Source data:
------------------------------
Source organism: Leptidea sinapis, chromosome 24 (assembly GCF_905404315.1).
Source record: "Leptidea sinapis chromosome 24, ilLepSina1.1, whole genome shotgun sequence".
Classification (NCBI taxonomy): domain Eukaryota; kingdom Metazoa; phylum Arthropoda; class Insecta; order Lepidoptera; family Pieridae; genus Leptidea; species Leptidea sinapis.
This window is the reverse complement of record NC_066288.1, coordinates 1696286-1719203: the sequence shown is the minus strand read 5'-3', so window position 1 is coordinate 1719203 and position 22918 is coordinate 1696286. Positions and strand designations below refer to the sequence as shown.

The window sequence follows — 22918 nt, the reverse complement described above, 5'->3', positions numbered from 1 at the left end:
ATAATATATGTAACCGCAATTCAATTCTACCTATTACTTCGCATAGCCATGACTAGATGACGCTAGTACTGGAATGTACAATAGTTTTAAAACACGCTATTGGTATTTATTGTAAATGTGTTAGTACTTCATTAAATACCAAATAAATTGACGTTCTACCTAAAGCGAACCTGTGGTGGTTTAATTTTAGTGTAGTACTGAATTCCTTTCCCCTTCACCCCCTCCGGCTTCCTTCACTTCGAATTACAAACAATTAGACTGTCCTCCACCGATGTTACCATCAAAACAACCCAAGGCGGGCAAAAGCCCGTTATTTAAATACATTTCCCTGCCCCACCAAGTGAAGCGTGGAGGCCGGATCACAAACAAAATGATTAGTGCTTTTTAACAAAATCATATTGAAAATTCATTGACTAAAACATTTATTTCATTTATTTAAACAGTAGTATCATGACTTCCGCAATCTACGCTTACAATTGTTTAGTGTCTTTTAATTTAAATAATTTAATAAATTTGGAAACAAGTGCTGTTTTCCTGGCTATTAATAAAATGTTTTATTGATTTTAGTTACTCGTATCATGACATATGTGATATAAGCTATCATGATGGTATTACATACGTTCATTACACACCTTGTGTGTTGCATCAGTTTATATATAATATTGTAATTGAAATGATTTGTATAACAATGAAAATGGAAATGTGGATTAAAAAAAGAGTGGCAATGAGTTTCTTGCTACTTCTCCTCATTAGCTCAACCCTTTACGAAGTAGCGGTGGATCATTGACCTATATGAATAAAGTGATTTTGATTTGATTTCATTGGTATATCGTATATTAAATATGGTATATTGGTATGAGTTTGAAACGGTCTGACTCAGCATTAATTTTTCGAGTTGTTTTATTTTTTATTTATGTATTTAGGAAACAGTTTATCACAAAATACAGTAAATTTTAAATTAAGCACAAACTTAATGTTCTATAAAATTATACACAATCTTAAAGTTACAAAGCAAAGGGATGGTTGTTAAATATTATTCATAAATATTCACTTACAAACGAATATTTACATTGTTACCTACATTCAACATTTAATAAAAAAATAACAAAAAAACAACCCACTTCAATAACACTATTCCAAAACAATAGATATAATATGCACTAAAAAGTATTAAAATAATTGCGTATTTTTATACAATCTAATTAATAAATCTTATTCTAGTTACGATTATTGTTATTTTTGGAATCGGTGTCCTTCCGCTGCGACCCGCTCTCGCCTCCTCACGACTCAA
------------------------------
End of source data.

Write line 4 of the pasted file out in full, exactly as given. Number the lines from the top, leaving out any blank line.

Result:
This window is the reverse complement of record NC_066288.1, coordinates 1696286-1719203: the sequence shown is the minus strand read 5'-3', so window position 1 is coordinate 1719203 and position 22918 is coordinate 1696286. Positions and strand designations below refer to the sequence as shown.